468,771 Members | 1,818 Online
Bytes | Developer Community
New Post

Home Posts Topics Members FAQ

Post your question to a community of 468,771 developers. It's quick & easy.

wrinting an optimised code

What are the basic guidelines to write an optimised code.
What points should one keep in mind for this ?
Is this purely architecture or complier specific ?
Are there any general techniques that are valid for
all architectures ?

Nov 14 '05 #1
11 1619
In article <11**********************@g44g2000cwa.googlegroups .com>,
<ju**********@yahoo.co.in> wrote:
:What are the basic guidelines to write an optimised code.
:What points should one keep in mind for this ?
:Is this purely architecture or complier specific ?
:Are there any general techniques that are valid for
:all architectures ?

One of the most important guidelines in writing optimised code is:

Don't.

Write well-designed maintainable code instead. Then benchmark it
with real data to see where it's -really- spending it's time.
See if you can optimize that. If so, good; if not, then rethink
the -algorithm- rather than getting involved with all kinds of
coding tricks.

Unless your code has a realistic chance of being executed
over and over and over again, tens of thousands of times,
taking several minutes each time, the time spent writing the
clever code will often be more than the total amount of computer
time saved during the execution lifetime of the code. And
the maintenance of "optimized" code... Ei Yi Yi!!

Another point to keep in mind is to watch out for the constants
of proportionality. For example, there are data sets for which
a Bubble Sort is faster than Quick Sort, because Quick Sort has
more startup overhead. Don't fret about finding the perfect
algorithm until you know that the time invested in it will be
worthwhile.
C specific hints: use 'const' and 'register' liberally. Pointer
aliasing is a problem in C, blocking optimizations, and
'const' and 'register' give the compiler clues about things
that are -not- aliases (or that if they are, that it's okay
not to take some cases into account because your code is
implicitly asserting that they aren't aliased.] Similarily,
in C, using pointers is NOT always faster: using explicit
array indexing can produce faster code because the compiler
can know what is not aliased to what, and has an easier time
unrolling loops without worrying that some subtle pointer
end-value semantic is being violated.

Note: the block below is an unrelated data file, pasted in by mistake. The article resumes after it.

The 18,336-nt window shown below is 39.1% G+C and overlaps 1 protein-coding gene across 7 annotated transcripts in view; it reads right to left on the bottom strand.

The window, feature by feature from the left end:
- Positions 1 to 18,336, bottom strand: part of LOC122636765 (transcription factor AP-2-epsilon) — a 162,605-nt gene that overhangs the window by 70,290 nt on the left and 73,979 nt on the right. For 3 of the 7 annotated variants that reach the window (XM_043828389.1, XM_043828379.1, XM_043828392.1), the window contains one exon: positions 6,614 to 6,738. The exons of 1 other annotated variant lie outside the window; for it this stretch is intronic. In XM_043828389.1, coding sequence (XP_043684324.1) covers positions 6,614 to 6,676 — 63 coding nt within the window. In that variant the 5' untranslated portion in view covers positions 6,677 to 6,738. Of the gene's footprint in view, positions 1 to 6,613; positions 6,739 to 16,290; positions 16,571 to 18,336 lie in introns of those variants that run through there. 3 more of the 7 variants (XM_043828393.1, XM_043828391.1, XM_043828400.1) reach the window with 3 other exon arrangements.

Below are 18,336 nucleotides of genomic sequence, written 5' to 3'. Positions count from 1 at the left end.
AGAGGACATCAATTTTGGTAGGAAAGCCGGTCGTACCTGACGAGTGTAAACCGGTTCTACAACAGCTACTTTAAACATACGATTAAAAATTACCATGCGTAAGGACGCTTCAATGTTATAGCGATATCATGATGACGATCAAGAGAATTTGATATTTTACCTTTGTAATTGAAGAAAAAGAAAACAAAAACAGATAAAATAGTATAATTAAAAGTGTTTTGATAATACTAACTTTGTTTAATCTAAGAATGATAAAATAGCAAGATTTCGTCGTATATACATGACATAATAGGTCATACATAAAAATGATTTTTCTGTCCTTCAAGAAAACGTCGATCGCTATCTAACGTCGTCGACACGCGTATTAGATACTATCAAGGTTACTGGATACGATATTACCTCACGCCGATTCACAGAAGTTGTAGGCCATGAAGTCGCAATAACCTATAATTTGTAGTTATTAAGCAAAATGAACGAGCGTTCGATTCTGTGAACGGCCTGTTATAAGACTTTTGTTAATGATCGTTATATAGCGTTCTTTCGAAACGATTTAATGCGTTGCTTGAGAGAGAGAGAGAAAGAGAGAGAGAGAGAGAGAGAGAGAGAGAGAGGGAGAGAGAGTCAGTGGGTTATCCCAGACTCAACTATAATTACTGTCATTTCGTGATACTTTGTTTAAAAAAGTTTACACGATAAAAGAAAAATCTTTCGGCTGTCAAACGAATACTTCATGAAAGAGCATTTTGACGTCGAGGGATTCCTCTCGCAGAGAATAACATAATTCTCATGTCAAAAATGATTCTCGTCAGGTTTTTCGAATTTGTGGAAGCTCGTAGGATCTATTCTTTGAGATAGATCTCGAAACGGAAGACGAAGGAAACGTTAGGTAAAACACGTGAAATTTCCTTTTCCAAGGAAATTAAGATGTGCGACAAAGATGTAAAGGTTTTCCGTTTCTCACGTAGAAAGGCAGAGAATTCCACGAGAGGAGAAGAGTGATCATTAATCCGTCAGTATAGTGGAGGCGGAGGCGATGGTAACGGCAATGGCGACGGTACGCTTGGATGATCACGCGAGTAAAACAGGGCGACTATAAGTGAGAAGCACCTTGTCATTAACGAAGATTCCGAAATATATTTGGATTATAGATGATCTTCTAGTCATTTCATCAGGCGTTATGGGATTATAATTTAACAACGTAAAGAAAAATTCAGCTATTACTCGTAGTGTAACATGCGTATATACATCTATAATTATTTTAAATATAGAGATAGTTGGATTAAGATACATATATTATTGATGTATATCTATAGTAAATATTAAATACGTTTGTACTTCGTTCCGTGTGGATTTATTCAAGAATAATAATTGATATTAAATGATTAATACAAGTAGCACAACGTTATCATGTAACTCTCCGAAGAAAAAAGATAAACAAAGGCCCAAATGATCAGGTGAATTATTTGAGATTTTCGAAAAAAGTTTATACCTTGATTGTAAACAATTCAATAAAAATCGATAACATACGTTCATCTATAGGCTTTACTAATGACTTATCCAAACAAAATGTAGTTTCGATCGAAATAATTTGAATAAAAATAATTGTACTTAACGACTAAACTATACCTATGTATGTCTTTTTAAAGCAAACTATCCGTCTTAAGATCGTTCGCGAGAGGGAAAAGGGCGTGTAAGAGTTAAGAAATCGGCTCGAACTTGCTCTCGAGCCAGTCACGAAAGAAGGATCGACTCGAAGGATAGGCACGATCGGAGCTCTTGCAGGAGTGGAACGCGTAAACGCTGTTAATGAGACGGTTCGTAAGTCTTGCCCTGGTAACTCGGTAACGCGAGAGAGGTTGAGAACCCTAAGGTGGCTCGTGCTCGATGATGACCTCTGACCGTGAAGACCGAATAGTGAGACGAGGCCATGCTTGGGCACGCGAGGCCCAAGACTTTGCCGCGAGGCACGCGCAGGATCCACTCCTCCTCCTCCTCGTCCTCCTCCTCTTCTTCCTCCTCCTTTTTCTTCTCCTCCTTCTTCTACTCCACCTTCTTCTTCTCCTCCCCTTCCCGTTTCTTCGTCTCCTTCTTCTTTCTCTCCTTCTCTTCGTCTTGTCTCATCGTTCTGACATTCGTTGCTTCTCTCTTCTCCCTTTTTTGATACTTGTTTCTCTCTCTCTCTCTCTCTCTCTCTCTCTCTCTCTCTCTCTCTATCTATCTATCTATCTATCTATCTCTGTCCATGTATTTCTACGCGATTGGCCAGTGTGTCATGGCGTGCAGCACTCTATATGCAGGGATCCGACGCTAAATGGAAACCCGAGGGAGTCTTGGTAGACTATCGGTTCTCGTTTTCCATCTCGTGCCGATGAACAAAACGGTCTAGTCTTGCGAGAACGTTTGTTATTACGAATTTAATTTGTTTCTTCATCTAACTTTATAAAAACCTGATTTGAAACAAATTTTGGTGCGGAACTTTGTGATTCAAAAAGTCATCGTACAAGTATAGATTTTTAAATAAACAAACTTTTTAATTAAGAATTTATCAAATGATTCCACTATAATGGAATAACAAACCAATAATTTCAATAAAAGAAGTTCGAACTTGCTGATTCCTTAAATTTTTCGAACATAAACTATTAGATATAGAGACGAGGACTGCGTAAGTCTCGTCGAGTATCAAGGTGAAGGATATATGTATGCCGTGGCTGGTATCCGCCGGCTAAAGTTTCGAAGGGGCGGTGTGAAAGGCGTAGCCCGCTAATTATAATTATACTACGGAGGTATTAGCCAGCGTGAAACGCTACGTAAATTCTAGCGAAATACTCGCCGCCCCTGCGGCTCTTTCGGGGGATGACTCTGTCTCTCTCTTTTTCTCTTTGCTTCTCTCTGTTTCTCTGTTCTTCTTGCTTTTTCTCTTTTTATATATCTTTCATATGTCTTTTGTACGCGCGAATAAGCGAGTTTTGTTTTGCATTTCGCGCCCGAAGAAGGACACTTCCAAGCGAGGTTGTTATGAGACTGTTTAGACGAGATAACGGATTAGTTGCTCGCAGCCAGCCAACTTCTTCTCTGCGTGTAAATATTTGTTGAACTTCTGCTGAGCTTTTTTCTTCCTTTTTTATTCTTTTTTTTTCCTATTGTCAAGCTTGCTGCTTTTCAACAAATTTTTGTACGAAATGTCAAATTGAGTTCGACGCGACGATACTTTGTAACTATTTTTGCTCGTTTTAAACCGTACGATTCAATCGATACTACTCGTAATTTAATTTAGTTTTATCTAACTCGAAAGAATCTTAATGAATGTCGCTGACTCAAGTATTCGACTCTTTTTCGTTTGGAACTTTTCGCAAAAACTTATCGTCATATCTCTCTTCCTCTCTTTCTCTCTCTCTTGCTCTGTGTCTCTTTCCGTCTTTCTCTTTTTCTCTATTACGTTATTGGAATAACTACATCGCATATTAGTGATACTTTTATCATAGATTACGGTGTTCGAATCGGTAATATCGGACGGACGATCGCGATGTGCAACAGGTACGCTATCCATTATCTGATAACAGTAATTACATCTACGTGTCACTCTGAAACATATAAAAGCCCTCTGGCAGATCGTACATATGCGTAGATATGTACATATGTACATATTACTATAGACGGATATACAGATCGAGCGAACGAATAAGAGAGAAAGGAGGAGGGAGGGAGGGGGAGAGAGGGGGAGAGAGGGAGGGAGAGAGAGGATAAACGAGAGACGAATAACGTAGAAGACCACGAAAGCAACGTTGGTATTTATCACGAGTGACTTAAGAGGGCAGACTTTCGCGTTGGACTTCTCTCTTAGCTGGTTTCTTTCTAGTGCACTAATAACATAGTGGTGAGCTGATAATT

--
Studies show that the average reader ignores 106% of all statistics
they see in .signatures.
Nov 14 '05 #2
ju**********@yahoo.co.in wrote:
What are the basic guidelines to write an optimised code.
What points should one keep in mind for this ?
1. Premature optimization is the root of all evil (C.A.R.Hoare,
often also wrongly ascribed to Knuth who just cited Hoare)
2. Use good algorithms.
3. (Experts only) Do not optimize yet.
Is this purely architecture or complier specific ?
This is general.
Are there any general techniques that are valid for
all architectures ?


No.
Get it to work, profile if it is to slow, optimise, profile again
to see whether it brought any effect.

Please read past articles in comp.lang.c -- this issue has come
up again and again. Best start with FAQ 20.12 to 20.14

Cheers
Michael
--
E-Mail: Mine is an /at/ gmx /dot/ de address.
Nov 14 '05 #3
ju**********@yahoo.co.in wrote:

What are the basic guidelines to write an optimised code.
What points should one keep in mind for this ?
Is this purely architecture or complier specific ?
Are there any general techniques that are valid for
all architectures ?


The best way to get a job done quickly is to choose
the right algoirthm.

Erik
--
+-----------------------------------------------------------+
Erik de Castro Lopo no****@mega-nerd.com (Yes it's valid)
+-----------------------------------------------------------+
"Cunnilinugus and psychiatry brought us to this."
-- Tony Soprano in HBO's "the Sopranos"
Nov 14 '05 #4

junky_fel...@yahoo.co.in wrote:
What are the basic guidelines to write an optimised code.
What points should one keep in mind for this ?
Is this purely architecture or complier specific ?
Are there any general techniques that are valid for
all architectures ?


Hi,

First write a working code and post it here.

(this is the best way to write a optimized code :)
)

-vs_p...

Nov 14 '05 #5
ju**********@yahoo.co.in wrote:
What are the basic guidelines to write an optimised code.
What points should one keep in mind for this ?
Is this purely architecture or complier specific ?
Are there any general techniques that are valid for
all architectures ?

Depends on what you mean by optimised code. Code itself isn't as
important as the design, and certainly maintenance in the long run will
take more time if you "over optimise" (as extremely optimised code tends